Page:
Last year, the line was so long to get into the Parish Hall at All Saints Church in Kansas City, Kansas, for the traditional Polish lunch served for the parish's annual Polski Day, that after waiting an hour, I finally gave up and drove over to have a hamburger at Fritz's Railroad Restaurant instead. This year, I've learned my lesson: If you don't want to wait a long time to get to the cabbage rolls and the pierogi, skip the parade and eat early.
The next best time to get into the food line, she says, is when the All Saints Church hosts a polka mass at 4 p.m. Many of the festival participants attend this service, and the dining room becomes distinctly less full. But could the kitchen run out of food?
"That's only happened once in the 28 years that we've hosted the festival," Kolenda Smith says. "Four years ago. And it was a fluke."
This year, Kolenda Smith's mother, Betty Saracyewski Kolenda (the resident expert at seasoning the meat-stuffed cabbage rolls), is being honored as the grand marshal of the Polski Day Parade, which begins at noon at 18th and Central in Kansas City, Kansas, travels east to Vermont Street and then south to the corner of Eighth and Vermont, where the historic Catholic church (originally built as the St. Joseph Parish but is now known as All Saints Church, combining a number of venerable ethnic congregations from the neighborhood, including the former Slavic St. Cyril's Parish, the predominantly Lithuanian St. Casimir's Parish, and the Irish St. Benedict's Parish) reflects the historic multicultural diversity of the neighborhood. Betty Saracyewski Kolenda was baptized at the old St. Joseph Church and has been a moving force behind the Polski Day festivities from the beginning.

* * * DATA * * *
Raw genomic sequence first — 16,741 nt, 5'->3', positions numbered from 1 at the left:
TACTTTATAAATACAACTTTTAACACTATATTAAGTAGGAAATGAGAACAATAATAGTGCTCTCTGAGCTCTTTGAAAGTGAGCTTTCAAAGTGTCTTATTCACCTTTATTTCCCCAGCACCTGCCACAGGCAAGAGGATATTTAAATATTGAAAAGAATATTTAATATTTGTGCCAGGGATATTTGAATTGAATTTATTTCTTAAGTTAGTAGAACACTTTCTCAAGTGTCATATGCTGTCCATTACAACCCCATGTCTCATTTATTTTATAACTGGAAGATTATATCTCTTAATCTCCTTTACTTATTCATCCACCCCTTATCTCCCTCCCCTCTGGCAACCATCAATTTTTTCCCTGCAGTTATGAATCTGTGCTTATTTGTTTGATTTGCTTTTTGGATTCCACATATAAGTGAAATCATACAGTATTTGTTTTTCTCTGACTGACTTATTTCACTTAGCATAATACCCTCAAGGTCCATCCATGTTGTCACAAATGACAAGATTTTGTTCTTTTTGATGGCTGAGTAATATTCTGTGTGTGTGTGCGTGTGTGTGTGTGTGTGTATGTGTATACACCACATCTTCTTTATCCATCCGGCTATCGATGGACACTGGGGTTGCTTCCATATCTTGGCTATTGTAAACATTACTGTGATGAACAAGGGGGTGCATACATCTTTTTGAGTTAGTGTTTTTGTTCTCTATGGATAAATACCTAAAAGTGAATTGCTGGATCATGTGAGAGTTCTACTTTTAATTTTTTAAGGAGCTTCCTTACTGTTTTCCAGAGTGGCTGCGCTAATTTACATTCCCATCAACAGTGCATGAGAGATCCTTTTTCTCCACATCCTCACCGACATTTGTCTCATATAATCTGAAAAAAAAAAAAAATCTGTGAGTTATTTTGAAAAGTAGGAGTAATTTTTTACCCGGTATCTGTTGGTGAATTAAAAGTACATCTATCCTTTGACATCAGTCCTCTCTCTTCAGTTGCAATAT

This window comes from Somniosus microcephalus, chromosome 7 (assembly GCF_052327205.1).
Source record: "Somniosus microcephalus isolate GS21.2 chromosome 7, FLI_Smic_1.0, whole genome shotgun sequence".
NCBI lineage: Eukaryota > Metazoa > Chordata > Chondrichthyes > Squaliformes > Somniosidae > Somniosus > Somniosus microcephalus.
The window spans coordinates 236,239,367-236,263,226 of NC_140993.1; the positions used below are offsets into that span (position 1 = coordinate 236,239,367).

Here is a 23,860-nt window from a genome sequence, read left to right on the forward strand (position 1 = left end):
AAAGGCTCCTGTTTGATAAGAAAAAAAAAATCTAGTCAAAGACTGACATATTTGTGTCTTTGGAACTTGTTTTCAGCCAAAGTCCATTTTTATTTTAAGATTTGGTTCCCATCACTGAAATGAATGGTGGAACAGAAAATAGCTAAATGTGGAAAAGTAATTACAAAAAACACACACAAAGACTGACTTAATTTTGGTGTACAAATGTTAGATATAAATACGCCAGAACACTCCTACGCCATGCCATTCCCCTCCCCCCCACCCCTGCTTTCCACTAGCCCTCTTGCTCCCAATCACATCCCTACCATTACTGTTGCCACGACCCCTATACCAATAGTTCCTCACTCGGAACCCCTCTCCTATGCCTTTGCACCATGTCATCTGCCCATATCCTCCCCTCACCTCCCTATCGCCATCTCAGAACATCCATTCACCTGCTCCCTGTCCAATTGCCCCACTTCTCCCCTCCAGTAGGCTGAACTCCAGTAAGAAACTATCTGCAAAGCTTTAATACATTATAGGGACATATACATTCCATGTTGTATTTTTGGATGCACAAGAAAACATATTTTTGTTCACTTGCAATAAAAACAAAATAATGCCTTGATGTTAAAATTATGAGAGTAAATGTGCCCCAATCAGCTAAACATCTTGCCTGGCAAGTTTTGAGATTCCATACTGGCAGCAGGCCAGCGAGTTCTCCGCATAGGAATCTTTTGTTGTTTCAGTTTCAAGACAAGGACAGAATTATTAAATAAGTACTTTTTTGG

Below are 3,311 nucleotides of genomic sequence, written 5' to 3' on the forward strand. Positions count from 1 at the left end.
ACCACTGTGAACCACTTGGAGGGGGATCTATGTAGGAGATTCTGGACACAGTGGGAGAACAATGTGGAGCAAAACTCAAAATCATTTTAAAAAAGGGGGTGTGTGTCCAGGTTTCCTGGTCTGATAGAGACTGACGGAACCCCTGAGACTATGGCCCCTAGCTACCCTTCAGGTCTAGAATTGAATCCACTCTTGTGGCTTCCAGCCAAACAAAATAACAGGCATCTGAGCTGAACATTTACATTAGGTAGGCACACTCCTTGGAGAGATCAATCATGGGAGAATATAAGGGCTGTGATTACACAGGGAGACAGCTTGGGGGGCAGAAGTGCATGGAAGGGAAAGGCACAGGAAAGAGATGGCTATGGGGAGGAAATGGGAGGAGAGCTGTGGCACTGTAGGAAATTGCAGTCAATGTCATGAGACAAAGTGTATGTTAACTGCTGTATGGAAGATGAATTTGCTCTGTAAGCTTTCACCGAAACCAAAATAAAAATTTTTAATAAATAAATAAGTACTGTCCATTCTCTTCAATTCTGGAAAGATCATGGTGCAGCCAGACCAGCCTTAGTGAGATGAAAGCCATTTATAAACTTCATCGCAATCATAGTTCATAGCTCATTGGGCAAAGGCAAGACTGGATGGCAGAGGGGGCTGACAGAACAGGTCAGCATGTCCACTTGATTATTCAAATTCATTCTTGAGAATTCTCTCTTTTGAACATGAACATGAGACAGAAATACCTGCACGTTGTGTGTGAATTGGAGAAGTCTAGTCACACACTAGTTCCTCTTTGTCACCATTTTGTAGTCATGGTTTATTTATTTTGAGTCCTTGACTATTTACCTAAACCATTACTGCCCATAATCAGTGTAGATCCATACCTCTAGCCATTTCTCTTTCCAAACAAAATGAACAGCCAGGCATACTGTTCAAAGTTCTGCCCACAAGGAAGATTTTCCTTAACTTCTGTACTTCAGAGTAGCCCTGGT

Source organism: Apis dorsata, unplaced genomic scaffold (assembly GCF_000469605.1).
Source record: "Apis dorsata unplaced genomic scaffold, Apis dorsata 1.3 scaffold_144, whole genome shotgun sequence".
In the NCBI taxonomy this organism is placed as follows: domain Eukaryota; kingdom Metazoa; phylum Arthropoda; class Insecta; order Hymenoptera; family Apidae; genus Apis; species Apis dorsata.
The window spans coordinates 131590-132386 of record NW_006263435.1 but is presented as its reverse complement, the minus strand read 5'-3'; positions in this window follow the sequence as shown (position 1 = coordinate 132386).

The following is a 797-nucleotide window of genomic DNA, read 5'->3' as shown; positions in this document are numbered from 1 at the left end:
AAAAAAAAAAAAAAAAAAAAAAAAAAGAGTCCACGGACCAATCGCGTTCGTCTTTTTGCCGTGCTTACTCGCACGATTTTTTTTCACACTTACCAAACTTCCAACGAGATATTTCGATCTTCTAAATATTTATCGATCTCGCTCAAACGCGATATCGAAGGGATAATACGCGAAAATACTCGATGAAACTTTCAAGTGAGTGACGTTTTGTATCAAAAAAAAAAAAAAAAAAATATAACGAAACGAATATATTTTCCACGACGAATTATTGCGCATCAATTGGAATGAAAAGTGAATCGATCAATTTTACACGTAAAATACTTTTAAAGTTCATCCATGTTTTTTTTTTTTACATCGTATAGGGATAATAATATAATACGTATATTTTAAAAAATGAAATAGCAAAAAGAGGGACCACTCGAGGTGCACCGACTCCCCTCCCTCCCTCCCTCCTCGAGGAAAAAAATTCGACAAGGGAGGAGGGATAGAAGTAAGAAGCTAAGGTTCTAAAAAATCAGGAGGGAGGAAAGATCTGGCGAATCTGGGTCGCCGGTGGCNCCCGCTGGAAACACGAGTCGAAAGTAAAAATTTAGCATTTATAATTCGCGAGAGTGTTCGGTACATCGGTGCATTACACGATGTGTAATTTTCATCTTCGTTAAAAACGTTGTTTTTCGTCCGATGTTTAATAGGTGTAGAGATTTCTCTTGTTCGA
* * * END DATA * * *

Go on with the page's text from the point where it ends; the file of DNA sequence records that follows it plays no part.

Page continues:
"She doesn't cook so much anymore, but she always seasons the golambki," Cathy Kolenda Smith says. But she seasons it with what, I ask. "That is a secret," Kolenda Smith says.
What isn't a secret is the amount of bourbon used to flavor a new dessert being introduced to this year's array of pastries: bourbon balls. Customers will know how potent these delicacies are from the very first bite, Kolenda Smith says. "It's my Dad's recipe, and when they were making them, someone suggested we cut back a little bit on the bourbon. But I don't think they did. They've been fermenting for over two weeks. They'll be powerful by the time the festival comes around."
Another new dessert, much less boozy, will be buttery crescent cookies dusted with powdered sugar. Pastries can be eaten at the festival or boxed up to take home. The full Polish dinner is priced at $10. The festivities will run until 7 p.m.
"It's not a late night," Kolenda Smith says. "People come, eat, listen to music, go to Mass and go home."